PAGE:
Each type of cyst, follicular and luteal, requires different hormonal treatments. Manual rupture or aspiration of the fluid from the cyst are less effective. Traditionally gonadotropin releasing hormone (GnRH), or a luteinizing hormone-like product were used to treat follicular cysts and prostaglandin (PG) products were effective for luteal cysts. A single dose of GnRH or hCG followed by PG 7 d later also is a common strategy to treat cysts. Since the standard Ovsynch timed-insemination protocol utilizes both GnRH and PG, this program has been used routinely to treat cystic ovarian conditions.

Recently, the use of progesterone implants (CIDR) along with a PG injection has also been shown to be effective. The question is frequently asked which treatment is most cost effective. A comprehensive study conducted in Florida using 400 cows diagnosed with cystic ovaries compared treatment of cystic ovaries using progesterone treatment (CIDR) with a PG injection given on day 7 when the CIDR is withdrawn to the standard Ovsynch timed insemination program protocol. Cows on the CIDR/PG treatment were observed for estrus and those identified in heat were inseminated. The Ovsynch cows were time inseminated without heat detection. The percentage of cows inseminated using the Ovsynch and CIDR/PG programs were 82% and 44%, respectively. Conception rate (% conceived of those inseminated) and pregnancy rate (% of the total cystic cows in the group that conceived) for cows in the CIDR group were 23% and 9.5%, respectively. Conception rate and pregnancy rate for the cystic cows on the Ovsynch program were 18.3% and 14 %, respectively. There were no statistically significant differences between treatments (3).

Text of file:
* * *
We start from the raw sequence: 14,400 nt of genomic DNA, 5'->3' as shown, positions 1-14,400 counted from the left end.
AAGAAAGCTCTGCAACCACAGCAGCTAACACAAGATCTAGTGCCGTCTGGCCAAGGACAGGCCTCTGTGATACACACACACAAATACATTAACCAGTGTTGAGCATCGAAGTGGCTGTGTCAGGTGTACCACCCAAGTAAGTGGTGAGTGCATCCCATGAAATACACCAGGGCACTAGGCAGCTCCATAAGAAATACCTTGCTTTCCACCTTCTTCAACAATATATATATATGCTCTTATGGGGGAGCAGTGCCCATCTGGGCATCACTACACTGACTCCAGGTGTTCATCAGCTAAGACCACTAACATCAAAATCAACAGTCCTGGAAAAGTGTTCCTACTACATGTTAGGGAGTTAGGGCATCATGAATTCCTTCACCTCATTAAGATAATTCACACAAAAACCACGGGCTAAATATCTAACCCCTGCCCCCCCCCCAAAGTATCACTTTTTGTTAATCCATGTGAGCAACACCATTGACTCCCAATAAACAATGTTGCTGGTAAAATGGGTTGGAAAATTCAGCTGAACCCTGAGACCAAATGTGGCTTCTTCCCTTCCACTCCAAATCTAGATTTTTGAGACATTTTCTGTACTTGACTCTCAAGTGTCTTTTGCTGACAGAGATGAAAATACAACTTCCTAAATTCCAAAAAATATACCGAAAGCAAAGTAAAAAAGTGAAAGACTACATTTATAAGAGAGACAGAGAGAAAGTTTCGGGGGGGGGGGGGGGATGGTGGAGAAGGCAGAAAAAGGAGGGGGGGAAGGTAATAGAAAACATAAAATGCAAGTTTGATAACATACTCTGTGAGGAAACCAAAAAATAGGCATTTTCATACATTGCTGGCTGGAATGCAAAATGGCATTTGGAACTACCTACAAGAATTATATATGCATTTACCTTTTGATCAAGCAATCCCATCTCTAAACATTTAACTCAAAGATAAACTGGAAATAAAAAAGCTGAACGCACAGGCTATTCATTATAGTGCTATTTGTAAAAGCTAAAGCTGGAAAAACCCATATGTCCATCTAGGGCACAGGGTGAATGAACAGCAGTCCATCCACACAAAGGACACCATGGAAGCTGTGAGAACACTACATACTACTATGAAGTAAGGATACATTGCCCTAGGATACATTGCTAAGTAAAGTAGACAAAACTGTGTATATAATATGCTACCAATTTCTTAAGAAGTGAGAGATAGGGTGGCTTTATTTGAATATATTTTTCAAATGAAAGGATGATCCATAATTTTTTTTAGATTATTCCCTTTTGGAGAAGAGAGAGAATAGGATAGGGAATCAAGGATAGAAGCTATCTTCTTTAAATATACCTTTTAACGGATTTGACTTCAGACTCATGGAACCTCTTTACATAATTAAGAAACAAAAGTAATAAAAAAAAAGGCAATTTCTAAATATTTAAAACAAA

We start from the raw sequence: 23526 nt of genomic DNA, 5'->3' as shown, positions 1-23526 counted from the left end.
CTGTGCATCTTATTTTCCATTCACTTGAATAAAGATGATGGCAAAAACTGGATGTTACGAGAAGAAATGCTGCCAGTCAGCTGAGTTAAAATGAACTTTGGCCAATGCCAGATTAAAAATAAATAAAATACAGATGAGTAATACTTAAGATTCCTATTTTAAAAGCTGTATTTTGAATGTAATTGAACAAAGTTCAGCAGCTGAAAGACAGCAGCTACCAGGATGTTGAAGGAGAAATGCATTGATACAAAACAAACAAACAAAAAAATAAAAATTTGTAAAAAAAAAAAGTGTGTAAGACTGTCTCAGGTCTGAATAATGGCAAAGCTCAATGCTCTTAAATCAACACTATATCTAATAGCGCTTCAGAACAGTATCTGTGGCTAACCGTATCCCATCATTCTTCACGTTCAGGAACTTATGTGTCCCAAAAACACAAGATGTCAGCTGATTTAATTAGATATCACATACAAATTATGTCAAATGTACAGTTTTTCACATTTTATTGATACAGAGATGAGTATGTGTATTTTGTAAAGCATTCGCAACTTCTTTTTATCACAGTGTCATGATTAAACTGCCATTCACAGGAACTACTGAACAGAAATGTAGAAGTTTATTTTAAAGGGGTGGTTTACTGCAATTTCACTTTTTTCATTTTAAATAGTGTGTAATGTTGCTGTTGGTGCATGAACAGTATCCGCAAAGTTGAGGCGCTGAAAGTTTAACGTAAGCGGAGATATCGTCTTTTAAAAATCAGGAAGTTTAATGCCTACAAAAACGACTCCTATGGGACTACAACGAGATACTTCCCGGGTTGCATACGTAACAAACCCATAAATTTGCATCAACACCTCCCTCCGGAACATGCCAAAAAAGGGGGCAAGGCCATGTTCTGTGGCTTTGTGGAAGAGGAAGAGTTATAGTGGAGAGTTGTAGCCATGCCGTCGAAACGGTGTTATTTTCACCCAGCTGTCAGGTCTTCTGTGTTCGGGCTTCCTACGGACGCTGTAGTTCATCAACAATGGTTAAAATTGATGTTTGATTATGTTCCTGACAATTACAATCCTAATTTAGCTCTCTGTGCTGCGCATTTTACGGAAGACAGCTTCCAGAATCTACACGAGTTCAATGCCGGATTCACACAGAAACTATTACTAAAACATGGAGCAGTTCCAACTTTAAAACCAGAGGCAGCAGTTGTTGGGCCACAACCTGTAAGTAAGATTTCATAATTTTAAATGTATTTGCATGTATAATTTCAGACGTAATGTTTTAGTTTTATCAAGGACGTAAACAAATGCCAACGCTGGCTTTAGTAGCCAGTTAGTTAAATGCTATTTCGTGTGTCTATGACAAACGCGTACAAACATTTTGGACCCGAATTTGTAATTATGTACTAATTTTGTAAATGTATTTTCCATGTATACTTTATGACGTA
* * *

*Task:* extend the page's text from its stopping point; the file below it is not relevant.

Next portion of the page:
However, the cost effectiveness of the treatments must be considered. As a follow-up to that study, a complex economic analysis was conducted using success rates and the costs of treatment (4). The overall results showed the Ovsynch with timed AI protocol for cystic cows provided a $11.39 greater economic advantage per cow than the CIDR/PG/heat detection system (assumed 46% probability of heat detection). If the heat detection rate following the CIDR/PG program improved to 70%, the benefit of the CIDR/PG program improved but was still less than the standard Ovsynch timed AI program. Use of heat detection aids such as tail head marking or activity monitors could improve heat detention rate using the CIDR/PG protocol.

Progress is being made to understand more about the causes of this condition and treatment strategies have improved, but diagnosis of the type of cysts is still a challenge. However, culling chronically cystic cows, developing a strategy to avoid over conditioned dry cows, and providing a balanced transition cow ration will certainly help minimize periparturient problems so that the incidence of cystic ovaries remains low. Implementing best management practices to prevent and monitor calving-related issues such as twinning, dystocia, retained placenta and metritis is critical.

Source: Penn State Extension